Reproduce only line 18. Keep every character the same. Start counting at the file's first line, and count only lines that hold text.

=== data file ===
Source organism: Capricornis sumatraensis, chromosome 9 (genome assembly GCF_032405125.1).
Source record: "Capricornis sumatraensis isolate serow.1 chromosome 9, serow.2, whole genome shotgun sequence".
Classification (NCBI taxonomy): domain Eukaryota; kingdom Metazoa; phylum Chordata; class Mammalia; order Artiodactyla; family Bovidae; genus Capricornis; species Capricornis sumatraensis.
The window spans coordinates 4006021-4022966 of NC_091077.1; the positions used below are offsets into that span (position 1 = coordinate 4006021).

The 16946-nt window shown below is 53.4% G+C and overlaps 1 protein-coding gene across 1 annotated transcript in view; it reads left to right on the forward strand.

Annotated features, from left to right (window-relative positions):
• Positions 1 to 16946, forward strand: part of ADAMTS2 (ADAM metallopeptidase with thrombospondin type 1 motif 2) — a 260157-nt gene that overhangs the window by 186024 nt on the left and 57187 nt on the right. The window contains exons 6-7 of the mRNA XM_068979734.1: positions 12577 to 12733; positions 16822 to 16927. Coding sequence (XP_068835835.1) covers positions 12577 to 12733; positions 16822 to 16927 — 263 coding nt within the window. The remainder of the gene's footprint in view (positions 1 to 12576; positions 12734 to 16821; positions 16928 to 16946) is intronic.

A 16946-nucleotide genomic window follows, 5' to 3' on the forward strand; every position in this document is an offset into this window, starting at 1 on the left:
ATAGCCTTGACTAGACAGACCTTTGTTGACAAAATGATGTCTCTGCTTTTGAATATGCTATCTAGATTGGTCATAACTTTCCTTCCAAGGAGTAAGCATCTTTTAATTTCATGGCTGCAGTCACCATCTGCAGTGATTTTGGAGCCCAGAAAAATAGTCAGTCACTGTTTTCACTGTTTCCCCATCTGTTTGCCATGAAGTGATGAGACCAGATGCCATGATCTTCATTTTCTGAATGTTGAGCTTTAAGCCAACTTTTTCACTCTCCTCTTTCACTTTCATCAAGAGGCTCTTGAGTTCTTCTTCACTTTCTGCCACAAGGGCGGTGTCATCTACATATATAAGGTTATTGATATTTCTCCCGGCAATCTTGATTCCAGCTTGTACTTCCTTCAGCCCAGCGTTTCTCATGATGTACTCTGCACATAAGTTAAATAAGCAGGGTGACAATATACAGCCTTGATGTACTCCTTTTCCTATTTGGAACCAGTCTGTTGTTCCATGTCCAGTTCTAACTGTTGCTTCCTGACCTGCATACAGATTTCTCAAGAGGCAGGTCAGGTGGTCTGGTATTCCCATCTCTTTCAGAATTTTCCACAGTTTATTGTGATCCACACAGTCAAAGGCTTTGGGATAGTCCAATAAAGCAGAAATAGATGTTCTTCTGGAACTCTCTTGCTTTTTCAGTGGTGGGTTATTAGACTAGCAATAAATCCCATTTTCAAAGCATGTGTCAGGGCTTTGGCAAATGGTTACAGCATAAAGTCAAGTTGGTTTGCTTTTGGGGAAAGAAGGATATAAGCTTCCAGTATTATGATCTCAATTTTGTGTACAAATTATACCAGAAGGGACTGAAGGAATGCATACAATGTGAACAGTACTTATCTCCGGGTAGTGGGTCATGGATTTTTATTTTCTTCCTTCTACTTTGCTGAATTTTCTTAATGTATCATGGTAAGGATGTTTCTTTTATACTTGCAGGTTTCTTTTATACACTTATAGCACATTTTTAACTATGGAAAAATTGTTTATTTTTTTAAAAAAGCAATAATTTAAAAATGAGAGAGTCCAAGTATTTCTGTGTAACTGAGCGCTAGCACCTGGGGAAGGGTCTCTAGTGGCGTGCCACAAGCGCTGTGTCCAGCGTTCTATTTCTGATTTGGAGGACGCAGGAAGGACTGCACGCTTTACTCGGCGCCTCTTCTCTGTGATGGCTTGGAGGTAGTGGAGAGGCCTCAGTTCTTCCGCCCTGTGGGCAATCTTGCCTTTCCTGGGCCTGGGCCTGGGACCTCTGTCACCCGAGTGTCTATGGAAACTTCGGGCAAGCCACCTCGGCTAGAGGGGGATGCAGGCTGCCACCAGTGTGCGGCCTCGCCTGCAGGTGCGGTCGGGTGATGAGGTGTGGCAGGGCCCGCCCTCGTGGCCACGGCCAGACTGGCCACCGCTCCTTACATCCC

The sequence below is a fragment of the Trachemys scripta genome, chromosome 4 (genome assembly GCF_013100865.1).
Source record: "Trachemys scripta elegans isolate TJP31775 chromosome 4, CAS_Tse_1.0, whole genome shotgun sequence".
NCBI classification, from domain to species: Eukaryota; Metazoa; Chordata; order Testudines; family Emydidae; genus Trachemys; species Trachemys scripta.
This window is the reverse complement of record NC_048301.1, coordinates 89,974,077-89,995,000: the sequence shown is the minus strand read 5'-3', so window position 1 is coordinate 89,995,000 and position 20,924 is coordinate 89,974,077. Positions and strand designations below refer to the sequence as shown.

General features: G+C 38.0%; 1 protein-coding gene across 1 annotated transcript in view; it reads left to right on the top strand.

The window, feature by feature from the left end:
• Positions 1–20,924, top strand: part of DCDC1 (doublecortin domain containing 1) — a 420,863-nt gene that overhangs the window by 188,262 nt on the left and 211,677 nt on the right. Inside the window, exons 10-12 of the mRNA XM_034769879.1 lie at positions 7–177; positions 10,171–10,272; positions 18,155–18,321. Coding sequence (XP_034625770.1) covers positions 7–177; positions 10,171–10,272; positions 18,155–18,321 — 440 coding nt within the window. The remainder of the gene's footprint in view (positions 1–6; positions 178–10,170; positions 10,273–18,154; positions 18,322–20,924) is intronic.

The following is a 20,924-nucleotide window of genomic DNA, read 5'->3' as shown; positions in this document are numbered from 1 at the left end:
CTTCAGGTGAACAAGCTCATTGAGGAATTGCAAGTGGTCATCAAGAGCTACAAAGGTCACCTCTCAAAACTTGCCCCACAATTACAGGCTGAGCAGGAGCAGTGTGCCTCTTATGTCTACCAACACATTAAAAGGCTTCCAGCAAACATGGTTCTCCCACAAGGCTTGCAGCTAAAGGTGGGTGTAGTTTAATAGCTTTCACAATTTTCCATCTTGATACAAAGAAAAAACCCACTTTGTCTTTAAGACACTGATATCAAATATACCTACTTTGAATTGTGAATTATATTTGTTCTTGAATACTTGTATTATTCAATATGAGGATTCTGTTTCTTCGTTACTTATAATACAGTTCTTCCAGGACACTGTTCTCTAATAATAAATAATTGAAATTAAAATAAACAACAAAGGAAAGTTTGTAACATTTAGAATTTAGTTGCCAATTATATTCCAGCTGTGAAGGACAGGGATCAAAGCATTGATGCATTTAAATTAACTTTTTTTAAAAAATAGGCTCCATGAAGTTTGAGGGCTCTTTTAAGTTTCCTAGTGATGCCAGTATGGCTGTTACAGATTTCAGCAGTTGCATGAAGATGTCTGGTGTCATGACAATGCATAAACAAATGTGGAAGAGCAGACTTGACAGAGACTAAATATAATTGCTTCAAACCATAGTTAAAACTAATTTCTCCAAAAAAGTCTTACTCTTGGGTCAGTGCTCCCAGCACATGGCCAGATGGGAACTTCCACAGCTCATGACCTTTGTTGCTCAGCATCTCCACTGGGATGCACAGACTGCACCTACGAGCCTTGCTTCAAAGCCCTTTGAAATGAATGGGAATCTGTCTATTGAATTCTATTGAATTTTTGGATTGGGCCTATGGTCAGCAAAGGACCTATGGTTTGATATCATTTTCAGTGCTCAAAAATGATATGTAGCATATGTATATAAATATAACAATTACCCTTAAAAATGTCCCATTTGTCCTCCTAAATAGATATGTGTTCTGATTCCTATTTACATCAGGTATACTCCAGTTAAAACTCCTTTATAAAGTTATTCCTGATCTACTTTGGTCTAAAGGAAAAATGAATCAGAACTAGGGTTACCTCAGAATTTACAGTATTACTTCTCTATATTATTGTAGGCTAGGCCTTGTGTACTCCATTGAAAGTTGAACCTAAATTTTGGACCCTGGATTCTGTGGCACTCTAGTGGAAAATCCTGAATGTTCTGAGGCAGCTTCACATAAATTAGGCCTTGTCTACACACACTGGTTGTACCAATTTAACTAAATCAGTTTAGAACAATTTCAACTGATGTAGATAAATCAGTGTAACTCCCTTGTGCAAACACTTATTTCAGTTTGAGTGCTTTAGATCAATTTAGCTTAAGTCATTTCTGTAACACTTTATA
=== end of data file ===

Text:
CTTCAGGTGAACAAGCTCATTGAGGAATTGCAAGTGGTCATCAAGAGCTACAAAGGTCACCTCTCAAAACTTGCCCCACAATTACAGGCTGAGCAGGAGCAGTGTGCCTCTTATGTCTACCAACACATTAAAAGGCTTCCAGCAAACATGGTTCTCCCACAAGGCTTGCAGCTAAAGGTGGGTGTAGTTTAATAGCTTTCACAATTTTCCATCTTGATACAAAGAAAAAACCCACTTTGTCTTTAAGACACTGATATCAAATATACCTACTTTGAATTGTGAATTATATTTGTTCTTGAATACTTGTATTATTCAATATGAGGATTCTGTTTCTTCGTTACTTATAATACAGTTCTTCCAGGACACTGTTCTCTAATAATAAATAATTGAAATTAAAATAAACAACAAAGGAAAGTTTGTAACATTTAGAATTTAGTTGCCAATTATATTCCAGCTGTGAAGGACAGGGATCAAAGCATTGATGCATTTAAATTAACTTTTTTTAAAAAATAGGCTCCATGAAGTTTGAGGGCTCTTTTAAGTTTCCTAGTGATGCCAGTATGGCTGTTACAGATTTCAGCAGTTGCATGAAGATGTCTGGTGTCATGACAATGCATAAACAAATGTGGAAGAGCAGACTTGACAGAGACTAAATATAATTGCTTCAAACCATAGTTAAAACTAATTTCTCCAAAAAAGTCTTACTCTTGGGTCAGTGCTCCCAGCACATGGCCAGATGGGAACTTCCACAGCTCATGACCTTTGTTGCTCAGCATCTCCACTGGGATGCACAGACTGCACCTACGAGCCTTGCTTCAAAGCCCTTTGAAATGAATGGGAATCTGTCTATTGAATTCTATTGAATTTTTGGATTGGGCCTATGGTCAGCAAAGGACCTATGGTTTGATATCATTTTCAGTGCTCAAAAATGATATGTAGCATATGTATATAAATATAACAATTACCCTTAAAAATGTCCCATTTGTCCTCCTAAATAGATATGTGTTCTGATTCCTATTTACATCAGGTATACTCCAGTTAAAACTCCTTTATAAAGTTATTCCTGATCTACTTTGGTCTAAAGGAAAAATGAATCAGAACTAGGGTTACCTCAGAATTTACAGTATTACTTCTCTATATTATTGTAGGCTAGGCCTTGTGTACTCCATTGAAAGTTGAACCTAAATTTTGGACCCTGGATTCTGTGGCACTCTAGTGGAAAATCCTGAATGTTCTGAGGCAGCTTCACATAAATTAGGCCTTGTCTACACACACTGGTTGTACCAATTTAACTAAATCAGTTTAGAACAATTTCAACTGATGTAGATAAATCAGTGTAACTCCCTTGTGCAAACACTTATTTCAGTTTGAGTGCTTTAGATCAATTTAGCTTAAGTCATTTCTGTAACACTTTATA